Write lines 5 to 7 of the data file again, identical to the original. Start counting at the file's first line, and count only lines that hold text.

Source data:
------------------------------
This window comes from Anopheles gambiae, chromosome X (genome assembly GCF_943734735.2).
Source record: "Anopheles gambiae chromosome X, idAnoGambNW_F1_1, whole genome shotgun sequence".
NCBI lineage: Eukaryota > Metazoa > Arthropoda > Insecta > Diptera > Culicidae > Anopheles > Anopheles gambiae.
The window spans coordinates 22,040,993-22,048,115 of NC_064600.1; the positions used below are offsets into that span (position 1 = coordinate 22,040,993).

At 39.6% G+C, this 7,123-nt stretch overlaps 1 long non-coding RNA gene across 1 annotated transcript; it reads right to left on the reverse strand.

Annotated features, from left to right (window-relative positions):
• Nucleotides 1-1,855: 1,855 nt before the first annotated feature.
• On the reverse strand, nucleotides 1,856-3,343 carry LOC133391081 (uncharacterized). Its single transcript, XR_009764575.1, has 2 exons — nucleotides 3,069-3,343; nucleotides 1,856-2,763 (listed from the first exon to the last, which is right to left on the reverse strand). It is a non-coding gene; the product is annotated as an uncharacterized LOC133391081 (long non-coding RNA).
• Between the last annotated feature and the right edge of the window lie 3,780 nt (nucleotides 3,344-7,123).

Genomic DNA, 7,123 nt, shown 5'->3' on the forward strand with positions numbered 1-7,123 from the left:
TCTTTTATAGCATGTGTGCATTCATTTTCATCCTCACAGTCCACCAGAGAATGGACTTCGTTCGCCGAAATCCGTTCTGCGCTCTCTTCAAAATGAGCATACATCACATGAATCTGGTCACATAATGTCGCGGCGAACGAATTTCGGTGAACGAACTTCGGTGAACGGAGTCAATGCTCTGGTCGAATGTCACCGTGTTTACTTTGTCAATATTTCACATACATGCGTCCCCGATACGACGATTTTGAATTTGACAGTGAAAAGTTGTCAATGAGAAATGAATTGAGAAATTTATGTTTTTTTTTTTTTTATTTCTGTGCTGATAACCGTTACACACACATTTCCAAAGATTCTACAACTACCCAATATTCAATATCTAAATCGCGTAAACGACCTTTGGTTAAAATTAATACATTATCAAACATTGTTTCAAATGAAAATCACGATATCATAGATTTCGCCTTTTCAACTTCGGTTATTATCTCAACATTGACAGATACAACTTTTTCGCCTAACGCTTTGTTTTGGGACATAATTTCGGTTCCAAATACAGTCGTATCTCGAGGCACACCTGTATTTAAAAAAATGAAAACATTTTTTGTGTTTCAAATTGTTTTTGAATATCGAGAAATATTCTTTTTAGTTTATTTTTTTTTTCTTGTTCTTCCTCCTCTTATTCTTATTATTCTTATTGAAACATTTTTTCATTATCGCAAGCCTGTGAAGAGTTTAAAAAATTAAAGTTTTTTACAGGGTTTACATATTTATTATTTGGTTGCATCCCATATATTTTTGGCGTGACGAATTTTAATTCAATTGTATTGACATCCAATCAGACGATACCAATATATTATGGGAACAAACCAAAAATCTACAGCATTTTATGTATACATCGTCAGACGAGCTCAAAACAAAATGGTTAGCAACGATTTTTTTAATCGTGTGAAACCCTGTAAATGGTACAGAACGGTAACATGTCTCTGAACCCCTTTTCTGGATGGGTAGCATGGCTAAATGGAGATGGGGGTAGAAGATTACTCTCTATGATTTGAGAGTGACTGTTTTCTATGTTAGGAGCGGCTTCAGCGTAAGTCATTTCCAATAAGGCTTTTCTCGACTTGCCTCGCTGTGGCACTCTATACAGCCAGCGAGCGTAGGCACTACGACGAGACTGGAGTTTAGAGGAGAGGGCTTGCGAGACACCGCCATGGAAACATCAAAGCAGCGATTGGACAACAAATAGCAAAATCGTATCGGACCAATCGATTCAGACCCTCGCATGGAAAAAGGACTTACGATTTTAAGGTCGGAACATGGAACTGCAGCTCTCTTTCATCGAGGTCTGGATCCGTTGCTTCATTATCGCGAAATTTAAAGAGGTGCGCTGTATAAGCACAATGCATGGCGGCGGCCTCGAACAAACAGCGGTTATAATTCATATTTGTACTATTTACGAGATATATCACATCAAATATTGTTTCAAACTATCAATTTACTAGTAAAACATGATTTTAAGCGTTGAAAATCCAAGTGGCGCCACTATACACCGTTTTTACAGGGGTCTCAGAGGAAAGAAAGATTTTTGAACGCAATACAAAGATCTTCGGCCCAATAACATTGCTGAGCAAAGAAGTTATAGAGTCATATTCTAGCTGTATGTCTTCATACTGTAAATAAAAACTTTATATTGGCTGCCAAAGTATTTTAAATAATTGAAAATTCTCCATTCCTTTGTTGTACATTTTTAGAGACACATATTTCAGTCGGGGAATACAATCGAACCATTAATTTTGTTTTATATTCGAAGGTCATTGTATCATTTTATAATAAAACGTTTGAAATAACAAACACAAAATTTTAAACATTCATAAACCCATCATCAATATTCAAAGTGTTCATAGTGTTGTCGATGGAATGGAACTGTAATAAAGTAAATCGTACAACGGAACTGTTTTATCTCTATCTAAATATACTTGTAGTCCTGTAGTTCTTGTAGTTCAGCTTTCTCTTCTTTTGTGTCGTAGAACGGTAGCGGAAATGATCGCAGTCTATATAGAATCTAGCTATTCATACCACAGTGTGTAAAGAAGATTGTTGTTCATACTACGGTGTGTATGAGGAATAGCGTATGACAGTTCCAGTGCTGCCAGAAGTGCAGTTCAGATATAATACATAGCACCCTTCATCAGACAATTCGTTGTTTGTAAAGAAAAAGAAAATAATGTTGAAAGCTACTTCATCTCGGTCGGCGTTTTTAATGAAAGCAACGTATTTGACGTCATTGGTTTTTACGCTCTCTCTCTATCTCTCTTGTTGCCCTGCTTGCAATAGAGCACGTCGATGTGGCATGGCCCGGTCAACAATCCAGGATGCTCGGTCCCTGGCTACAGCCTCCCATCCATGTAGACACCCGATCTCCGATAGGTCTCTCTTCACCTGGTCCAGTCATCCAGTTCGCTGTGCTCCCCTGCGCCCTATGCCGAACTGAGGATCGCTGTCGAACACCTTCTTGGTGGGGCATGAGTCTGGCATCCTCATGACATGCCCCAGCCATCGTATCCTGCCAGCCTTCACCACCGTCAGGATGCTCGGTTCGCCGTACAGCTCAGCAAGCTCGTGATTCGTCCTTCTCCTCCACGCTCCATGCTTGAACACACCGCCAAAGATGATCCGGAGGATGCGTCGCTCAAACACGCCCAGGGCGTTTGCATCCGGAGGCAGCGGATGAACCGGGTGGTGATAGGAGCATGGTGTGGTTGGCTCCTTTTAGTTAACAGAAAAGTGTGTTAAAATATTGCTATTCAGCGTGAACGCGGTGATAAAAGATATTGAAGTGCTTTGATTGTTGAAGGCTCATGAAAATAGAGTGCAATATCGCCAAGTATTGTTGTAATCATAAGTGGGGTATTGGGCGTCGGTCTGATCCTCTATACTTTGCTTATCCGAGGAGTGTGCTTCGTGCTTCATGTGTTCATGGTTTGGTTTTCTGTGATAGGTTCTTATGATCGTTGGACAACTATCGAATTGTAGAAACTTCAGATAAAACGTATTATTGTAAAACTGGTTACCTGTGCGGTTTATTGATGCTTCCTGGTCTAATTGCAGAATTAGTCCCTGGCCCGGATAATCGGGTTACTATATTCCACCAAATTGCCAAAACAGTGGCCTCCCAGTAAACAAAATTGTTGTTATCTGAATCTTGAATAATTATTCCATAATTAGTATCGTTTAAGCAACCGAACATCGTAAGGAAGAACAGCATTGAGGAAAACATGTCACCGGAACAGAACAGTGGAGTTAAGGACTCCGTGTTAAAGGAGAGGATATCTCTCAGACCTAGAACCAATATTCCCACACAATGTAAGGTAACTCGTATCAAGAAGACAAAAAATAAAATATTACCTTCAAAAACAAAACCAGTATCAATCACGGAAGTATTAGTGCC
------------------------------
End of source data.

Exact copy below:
At 39.6% G+C, this 7,123-nt stretch overlaps 1 long non-coding RNA gene across 1 annotated transcript; it reads right to left on the reverse strand.

Annotated features, from left to right (window-relative positions):
• Nucleotides 1-1,855: 1,855 nt before the first annotated feature.